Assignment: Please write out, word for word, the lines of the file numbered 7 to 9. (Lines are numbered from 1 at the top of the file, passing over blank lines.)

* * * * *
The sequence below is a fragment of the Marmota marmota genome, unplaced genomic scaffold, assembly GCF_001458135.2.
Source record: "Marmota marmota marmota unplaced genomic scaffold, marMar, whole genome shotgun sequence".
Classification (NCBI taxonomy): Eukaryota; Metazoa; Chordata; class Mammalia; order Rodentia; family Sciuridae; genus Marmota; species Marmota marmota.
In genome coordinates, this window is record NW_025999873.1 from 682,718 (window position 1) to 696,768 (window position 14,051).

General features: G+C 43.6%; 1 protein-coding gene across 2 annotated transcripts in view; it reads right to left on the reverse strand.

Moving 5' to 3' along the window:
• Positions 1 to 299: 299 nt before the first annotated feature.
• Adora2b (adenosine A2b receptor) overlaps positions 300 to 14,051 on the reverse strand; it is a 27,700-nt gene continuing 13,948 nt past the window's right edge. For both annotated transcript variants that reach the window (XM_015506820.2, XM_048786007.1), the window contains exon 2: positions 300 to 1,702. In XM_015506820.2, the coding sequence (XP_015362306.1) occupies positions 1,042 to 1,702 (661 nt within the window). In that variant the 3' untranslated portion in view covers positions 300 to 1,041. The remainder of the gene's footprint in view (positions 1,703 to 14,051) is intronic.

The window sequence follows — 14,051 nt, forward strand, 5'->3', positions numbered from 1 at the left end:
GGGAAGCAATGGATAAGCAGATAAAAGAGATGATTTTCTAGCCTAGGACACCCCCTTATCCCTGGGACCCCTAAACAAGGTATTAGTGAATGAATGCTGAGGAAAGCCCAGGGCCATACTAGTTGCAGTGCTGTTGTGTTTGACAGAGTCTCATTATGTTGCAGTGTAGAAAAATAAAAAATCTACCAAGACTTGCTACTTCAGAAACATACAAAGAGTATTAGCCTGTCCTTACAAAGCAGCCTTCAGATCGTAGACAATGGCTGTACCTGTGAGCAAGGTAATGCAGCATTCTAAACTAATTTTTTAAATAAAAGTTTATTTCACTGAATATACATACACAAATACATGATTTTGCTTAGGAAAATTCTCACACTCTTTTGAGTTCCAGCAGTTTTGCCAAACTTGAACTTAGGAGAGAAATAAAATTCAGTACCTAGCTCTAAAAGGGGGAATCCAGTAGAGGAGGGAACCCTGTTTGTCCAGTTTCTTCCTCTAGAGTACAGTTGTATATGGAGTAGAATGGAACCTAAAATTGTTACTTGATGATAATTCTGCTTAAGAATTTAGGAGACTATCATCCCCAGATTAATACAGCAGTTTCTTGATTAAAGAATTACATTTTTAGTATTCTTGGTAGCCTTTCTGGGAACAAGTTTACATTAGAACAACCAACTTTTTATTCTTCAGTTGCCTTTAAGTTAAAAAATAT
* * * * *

• Positions 1 to 299: 299 nt before the first annotated feature.
• Adora2b (adenosine A2b receptor) overlaps positions 300 to 14,051 on the reverse strand; it is a 27,700-nt gene continuing 13,948 nt past the window's right edge. For both annotated transcript variants that reach the window (XM_015506820.2, XM_048786007.1), the window contains exon 2: positions 300 to 1,702. In XM_015506820.2, the coding sequence (XP_015362306.1) occupies positions 1,042 to 1,702 (661 nt within the window). In that variant the 3' untranslated portion in view covers positions 300 to 1,041. The remainder of the gene's footprint in view (positions 1,703 to 14,051) is intronic.

The window sequence follows — 14,051 nt, forward strand, 5'->3', positions numbered from 1 at the left end: